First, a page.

If I were writing for a food and drink magazine, one of those lifestyle mags where people rave about very expensive grappa or the virtues of high-end rum, I would enthusiastically recommend The Very Best of Abdullah Ibrahim as great dinner party music. The reason is that this is a collection where all the tunes sound sophisticated and exotic and yet approachable, and are thus unlikely to offend or surprise anyone (lest the guests become distracted from the wild mushroom salad appetizer).
Composer/pianist Ibrahim, known until 1968 as Dollar Brand, is, along with Hugh Masekala, the best-known jazz performer to hail from South Africa. In fact, the two performed together in the late 1950s as part of the important South African jazz group, the Jazz Epistles ¾ important because, among other things, they were the first South African group to record a jazz album. Outside of South Africa, Ibrahim’s career really took off when Duke Ellington heard Brand, at that time living exile in Switzerland, playing in a club and was impressed enough to bring him to New York where the younger musician went on to make his mark, gathering much critical and significant popular success along the way.
Relaxed and groovy, the music on The Very Best of, collected from albums released on the Enja label from 1979 to 1997 (thus greatly overstating the claim that this is the very best of Ibrahim given that it represents nothing from over half the man’s career). Aside from a couple of tunes like “For Monk”, this music typically brings together a rhythmic sensibility that is distinctly African with more traditional approaches to jazz instrumentation and improvisation. Throughout the sound is very assured, which on the one hand means that few chances are taken, while on the other it conveys the sense that Ibrahim is very much in control of and comfortable with his musical ideas.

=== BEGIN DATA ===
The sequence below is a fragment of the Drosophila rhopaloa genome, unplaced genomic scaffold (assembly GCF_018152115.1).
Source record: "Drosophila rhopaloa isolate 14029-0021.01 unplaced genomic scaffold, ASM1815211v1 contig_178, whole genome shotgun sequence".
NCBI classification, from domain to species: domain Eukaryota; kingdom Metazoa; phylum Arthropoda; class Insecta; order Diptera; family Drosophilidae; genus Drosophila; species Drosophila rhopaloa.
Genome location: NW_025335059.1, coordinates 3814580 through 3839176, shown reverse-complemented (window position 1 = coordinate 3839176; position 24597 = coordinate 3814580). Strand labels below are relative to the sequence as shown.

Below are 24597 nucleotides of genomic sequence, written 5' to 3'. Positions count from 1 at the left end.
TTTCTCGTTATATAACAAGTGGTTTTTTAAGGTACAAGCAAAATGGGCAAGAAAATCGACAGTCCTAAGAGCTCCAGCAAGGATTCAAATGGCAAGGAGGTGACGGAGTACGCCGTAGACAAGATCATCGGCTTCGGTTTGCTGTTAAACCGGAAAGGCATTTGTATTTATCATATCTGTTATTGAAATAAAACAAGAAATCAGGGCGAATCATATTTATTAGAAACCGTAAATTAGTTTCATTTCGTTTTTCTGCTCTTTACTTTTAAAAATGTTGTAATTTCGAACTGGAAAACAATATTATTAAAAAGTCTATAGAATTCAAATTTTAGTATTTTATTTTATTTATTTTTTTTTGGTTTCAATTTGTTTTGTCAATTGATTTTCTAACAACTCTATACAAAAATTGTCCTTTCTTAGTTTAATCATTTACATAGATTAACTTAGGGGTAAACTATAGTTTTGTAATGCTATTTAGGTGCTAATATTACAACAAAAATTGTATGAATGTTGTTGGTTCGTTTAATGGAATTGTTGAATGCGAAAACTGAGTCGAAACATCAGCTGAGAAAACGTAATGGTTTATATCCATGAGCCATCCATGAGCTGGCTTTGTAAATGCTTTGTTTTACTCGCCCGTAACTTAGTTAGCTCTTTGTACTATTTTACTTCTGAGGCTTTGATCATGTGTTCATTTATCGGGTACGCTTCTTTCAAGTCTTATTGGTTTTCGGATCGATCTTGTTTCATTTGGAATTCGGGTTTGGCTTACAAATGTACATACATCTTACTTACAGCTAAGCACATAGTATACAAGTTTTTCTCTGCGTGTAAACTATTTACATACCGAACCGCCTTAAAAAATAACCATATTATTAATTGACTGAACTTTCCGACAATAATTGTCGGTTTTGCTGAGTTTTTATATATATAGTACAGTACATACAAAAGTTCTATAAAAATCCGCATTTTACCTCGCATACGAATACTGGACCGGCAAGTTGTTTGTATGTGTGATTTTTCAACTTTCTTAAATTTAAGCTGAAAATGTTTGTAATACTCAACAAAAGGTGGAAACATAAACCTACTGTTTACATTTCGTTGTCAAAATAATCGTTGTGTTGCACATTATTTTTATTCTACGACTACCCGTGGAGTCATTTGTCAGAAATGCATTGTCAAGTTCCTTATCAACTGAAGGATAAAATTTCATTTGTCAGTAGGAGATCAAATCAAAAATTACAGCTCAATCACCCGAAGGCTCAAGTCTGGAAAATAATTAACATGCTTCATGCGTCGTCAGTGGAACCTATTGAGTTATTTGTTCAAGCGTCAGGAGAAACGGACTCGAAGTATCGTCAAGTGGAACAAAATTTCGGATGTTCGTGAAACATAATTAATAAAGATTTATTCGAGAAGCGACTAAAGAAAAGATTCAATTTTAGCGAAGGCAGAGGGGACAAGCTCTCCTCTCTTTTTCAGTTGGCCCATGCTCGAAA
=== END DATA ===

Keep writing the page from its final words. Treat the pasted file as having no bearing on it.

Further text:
On the best of these tunes, such as “Zikr”, a lush duet with bassist Johnny Mbizo Dyani, featuring both artists on vocals and Dyani using a bow to create a quiet intensity, or “Mandela” featuring a swinging horn section lead by Carlos Ward on alto, it the band that tends to really stand out and make the performance. Of course this is nothing if not a compliment to Ibrahim given that it is a distinct talent to be able to attract and lead talent. Yet, while there are lots of nice touches throughout, such as the interesting pairing of flute and trombone on “Pule (Rain)”, this package unfortunately has an overall sound of sameness. And throughout it is usually Ibrahim and his reliance on the repetition of a single passage or progression, on ostinato, that keeps this music from developing beyond being nice. Yes it’s great to hear a pianist laying down such a tight groove, but it gets a bit boring to hear this selection of material feature Ibrahim pulling out the same trick again and again.
We all know how critical it is to keep independent voices alive and strong on the Internet. Please consider a donation to support our work as independent cultural critics and historians. Your donation will help PopMatters stay viable through these changing and challenging times. Thanks everyone.